When left-wing Democrats push for universal benefits and expansive new policies, they do so with a theory of politics in mind. It goes like this: The reason to fight for debt-free college or Medicare for all isn’t just to improve life for Americans, but to build new ground for progressive political activity. New programs create new constituencies, and new programs with broad benefits can give more Americans a stake in the expansion and preservation of the welfare state. Conservatives know this. That’s why they’ve fought so hard to block or undermine even modest new programs.

I followed up with a piece on the welfare chauvinism of Donald Trump’s agricultural policy.

There is, however, at least one place where Trump’s welfare chauvinism has taken hold — his multibillion-dollar payments to farmers harmed by the president’s trade war with China. In the context of his larger attack on the social safety net, those payments, a direct subsidy to a narrow group of favored Americans, are the closest thing to the kind of help Trump promised during the campaign.

And I closed out the week with a jeremiad about term limits.


Now Reading

Dana Stevens on this year’s Academy Award nominations in Slate magazine.

Helen Lewis on Meghan Markle, Kate Middleton and the architecture of misogyny in The Atlantic.

Aziz Rana and Jedediah Britton-Purdy on the left and mass politics in Dissent Magazine.

Michael Dawson on capitalism and white supremacy in Public Books.

Judith Butler and Brandon Terry on Martin Luther King Jr. in the Boston Review.


If you’re enjoying what you’re reading, please consider recommending it to friends. They can sign up here. If you want to share your thoughts on an item in this week’s newsletter or on the newsletter in general, please email me at jamelle-newsletter@nytimes.com.

Photo of the Week

The oceanfront in Virginia Beach, Va.Jamelle Bouie

I visited my brother in the Hampton Roads, Va., area a few weekends ago and took a long walk on the Virginia Beach oceanfront, which I haven’t been to since high school. I was looking at this scene and debating whether I was going to take a picture when a gust of wind blew sand down the beach. I snapped a few pictures and when I went back to review them, I was a little stunned by how the sand and light created a dreamlike haze. Originally the photo was in color, but I decided it would work better in black-and-white, where the emphasis is on the tonality and contrast of the scene. I took this with my digital Leica range finder.

Now Eating: Pumpkin and Split Peas With Basil

Jamelle Bouie

I keep a note on my iPhone with every single meal I cook. It’s shared with my wife, so if she wants anything in particular, she can scroll through and let me know. This week, she requested this South Indian dal of yellow split peas and pumpkin, borrowed from Julie Sahni’s “Classic Indian Vegetarian and Grain Cooking.” As with most of what I share here, this is very straightforward.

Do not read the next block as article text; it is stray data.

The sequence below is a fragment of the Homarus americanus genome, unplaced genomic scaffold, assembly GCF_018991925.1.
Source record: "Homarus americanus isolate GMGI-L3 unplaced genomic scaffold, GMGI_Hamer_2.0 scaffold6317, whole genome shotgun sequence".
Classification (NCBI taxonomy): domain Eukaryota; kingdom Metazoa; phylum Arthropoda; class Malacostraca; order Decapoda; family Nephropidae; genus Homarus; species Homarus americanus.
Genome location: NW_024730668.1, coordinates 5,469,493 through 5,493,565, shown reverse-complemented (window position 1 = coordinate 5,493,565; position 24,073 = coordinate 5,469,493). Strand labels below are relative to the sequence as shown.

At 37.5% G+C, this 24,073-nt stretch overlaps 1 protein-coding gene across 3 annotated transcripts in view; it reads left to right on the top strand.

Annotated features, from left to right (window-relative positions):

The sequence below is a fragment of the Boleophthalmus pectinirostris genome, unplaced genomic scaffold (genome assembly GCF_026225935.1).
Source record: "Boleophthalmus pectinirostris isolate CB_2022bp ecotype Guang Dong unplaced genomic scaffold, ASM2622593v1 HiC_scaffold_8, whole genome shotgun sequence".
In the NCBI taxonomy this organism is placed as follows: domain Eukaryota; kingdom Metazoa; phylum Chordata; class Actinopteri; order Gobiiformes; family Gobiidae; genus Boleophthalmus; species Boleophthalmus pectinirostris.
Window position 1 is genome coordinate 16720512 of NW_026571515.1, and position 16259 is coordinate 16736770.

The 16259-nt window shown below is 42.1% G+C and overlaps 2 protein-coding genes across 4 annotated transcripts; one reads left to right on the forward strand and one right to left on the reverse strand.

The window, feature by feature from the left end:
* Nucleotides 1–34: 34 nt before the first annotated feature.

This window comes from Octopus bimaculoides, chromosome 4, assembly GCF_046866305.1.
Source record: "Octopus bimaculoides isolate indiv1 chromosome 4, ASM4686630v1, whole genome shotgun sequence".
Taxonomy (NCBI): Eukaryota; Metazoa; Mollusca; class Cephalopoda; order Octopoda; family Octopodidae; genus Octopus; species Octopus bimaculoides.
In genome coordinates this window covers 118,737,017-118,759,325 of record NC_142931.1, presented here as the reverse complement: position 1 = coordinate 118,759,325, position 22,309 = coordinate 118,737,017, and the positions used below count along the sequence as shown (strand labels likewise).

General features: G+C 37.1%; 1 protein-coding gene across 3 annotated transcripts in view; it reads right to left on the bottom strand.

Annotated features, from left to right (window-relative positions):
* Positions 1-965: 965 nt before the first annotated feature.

Unfortunately, there isn’t much room for variation in this recipe, although there are many options for how to serve it. For a low-carb option, you could make cauliflower rice. If you’re like me and prefer to eat cauliflower in a more familiar form, you could toss some florets with cumin, cayenne, lemon juice, grated ginger, cilantro and olive oil, then roast at 425 degrees for about 25 minutes. It makes an excellent side. You could have a potato dish — take a large potato (or two) of your choice, boil it, let it cool, peel the skin, dice into 1-inch pieces, sauté in vegetable oil (I like sunflower) with a few teaspoons of turmeric and plenty of salt — or you could just have basmati rice.

Whatever you choose, I promise it will be delicious. And if you do decide to cook this, I’d love to see the results. If you use Instagram, share a picture and tag me (I’m @jbouie), and I’ll share it on my page (or my Instagram Stories) as well.


  • ⅓ cup packed basil leaves
  • 4 star anise sections
  • 1 cup yellow split peas
  • ¼ teaspoon turmeric
  • 3 bay leaves
  • 1 small red onion, diced
  • 3 cups water
  • 2-pound butternut squash, peeled and cut into 1-inch cubes
  • 1 teaspoon granulated sugar
  • 1½ teaspoons kosher salt (I usually use a little less)
  • 3 tablespoons ghee or canola oil
  • 1½ teaspoons cumin seeds
  • 2 tablespoons grated fresh ginger
  • 2 serrano peppers, chopped (seeds removed if you don’t want the heat)


Cut the basil leaves into ¼-inch shreds; set aside.

Put the star anise, split peas, turmeric, bay leaves and onion in a deep pot with 2 cups water and bring to a boil. Cook over medium heat, partially covered, for 20 minutes.

Add the squash pieces along with 1 cup water, sugar and salt and bring to a boil again. Lower the heat and continue cooking, covered, for 20 more minutes. Turn off the heat.

Heat the ghee or canola oil in a small frying pan over high heat. When hot, add the cumin seeds. When the seeds turn dark brown, about 15 to 20 seconds, add the ginger and peppers. Reduce the heat to low and let sizzle for 30 seconds. Add the basil and let the mixture fry for an additional 30 seconds. Pour all of it over the pumpkin-split pea mixture. Mix to incorporate, then serve immediately.